Children know best. They see aging for what it is:
"When people get old they get wrinkles on their face . . . but their brain gets smarter," wrote one boy.
Aging is active: "My grandma runs a lot and has a man," wrote another.
Aging has advantages: "Growing old means you don't have to brush your teeth anymore. You just take them out at night," wrote another.
Aging is more than work and school: "Older people like to fish and they go to church," wrote another.
These children's essays, collected by Donna E. Shalala, former secretary of the Department of Health and Human Services and now president of the University of Miami, present an innocent view of what it is to grow old in the United States. As she said at a recent conference in Miami, to the very young, aging is not a bad deal.
"Growing old can be fun if you let it be," wrote one of the children.
But then, something happens to kids on the way to adulthood. They don't see growing old as fun anymore. Very quickly, children start internalizing the stereotype of aging as no more than a period of decline. By midlife, many men and women have a case of full-blown Age Angst.
The problem stems from society's focus on the physical appearance of aging rather than the experience of living longer. Growing old is reduced to a biological happening rather than a narrative of growth and development. When it comes to age spots and muscle strength, the worst, not the best, is yet to be.
In the name of scientific truth-telling, we grown-ups unwittingly pass on these prejudices to the next generation. An example, cited by Margaret Morganroth Gullette, resident scholar at the Women's Studies Research Center at Brandeis University, is found in a traveling exhibit called the "Secrets of Aging," mounted by Boston's Museum of Science.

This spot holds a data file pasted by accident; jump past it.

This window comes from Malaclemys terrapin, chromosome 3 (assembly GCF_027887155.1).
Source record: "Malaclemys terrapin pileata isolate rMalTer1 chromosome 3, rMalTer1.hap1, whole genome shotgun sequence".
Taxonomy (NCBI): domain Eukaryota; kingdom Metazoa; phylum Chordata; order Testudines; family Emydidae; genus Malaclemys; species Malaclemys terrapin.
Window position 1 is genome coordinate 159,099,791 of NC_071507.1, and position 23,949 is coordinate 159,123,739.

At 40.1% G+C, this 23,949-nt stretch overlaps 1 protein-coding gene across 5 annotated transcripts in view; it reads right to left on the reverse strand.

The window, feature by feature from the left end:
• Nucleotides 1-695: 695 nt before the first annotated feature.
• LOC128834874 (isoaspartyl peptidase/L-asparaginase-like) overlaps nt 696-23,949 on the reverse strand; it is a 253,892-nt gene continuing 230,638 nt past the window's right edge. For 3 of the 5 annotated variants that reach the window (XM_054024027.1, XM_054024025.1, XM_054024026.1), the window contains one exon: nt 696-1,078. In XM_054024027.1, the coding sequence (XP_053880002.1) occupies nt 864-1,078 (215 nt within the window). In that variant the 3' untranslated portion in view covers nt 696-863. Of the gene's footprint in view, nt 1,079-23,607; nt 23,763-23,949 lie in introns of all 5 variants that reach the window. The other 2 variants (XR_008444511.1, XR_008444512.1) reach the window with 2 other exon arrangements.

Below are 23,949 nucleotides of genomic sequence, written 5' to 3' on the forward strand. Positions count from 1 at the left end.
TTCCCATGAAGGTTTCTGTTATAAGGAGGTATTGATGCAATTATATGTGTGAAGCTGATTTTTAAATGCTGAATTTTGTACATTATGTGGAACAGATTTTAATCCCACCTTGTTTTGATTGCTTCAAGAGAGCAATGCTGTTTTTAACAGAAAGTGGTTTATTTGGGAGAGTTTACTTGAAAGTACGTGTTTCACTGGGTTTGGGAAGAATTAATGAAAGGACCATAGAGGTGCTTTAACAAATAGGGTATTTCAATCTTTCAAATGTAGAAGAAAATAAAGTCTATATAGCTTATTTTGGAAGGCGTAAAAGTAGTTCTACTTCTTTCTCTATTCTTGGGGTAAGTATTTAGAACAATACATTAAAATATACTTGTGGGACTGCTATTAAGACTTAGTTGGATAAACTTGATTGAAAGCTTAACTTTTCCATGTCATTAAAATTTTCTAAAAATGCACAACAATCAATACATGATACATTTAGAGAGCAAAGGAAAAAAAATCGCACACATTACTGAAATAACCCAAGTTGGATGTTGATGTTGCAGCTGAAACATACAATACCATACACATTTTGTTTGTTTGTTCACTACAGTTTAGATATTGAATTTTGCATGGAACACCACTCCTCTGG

In one interactive computer simulation, called "Face Aging," children ages 6 to 12 could have their individual portraits taken and then watch -- in horror -- visualizations of how their faces might change year after year over the next five decades. What did they see? Their familiar young faces, so full of promise, turned into alien masks marred by blotches, wrinkles, saggy jowls, gray hair and no hair, she pointed out.
"The children were almost uniformly shaken," wrote Gullette, author of "Aged by Culture" (University of Chicago Press, 2004). Who wouldn't be? The designers of the program had perpetuated the nightmare image of aging that is the cultural bedrock for advertising anti-aging products from face creams to cosmetic surgery. They hadn't thought about how to simulate the ways in which people become more beautiful, more expressive, more powerful, more intelligent, more content, as they grow older. "Instead, they worked from U.S. culture's preexisting notions of decline," noted Gullette.
And so this script of decline, which like a vicious disease has made its way into the collective DNA, then gets imprinted on fresh brains. "What children internalize is that decline is utterly bodily. It is not cultural," she said.
But aging is not all about the body. Aging is a narrative, a "prospective narrative, a progress narrative," Gullette continued. Since it takes a long time to grow old, most people live on prospective narratives to help them get through the life course. Is physical decline the kind of forecast we want to pass on to the young?
To be sure, it's not all Morning in America after age 50 (or after age 1, or 10). Biology plays a role. There are losses, from creaky knees to life-threatening illness. There are wrinkles and bad hair days. But that's not the whole narrative of aging.
Maybe we need to go back to the stories of childhood like "Alice in Wonderland" and turn things upside down.
My grandson is 5 years old. He's recently discovered a new kind of dinosaur, learned to write words, started at a new school and made new friends. Every time I see him, I think: Now he's the one who is really aging!
And wouldn't it be nice on his next visit, if he'd throw his arms around me and say: Oh my, Granny, how you've grown!
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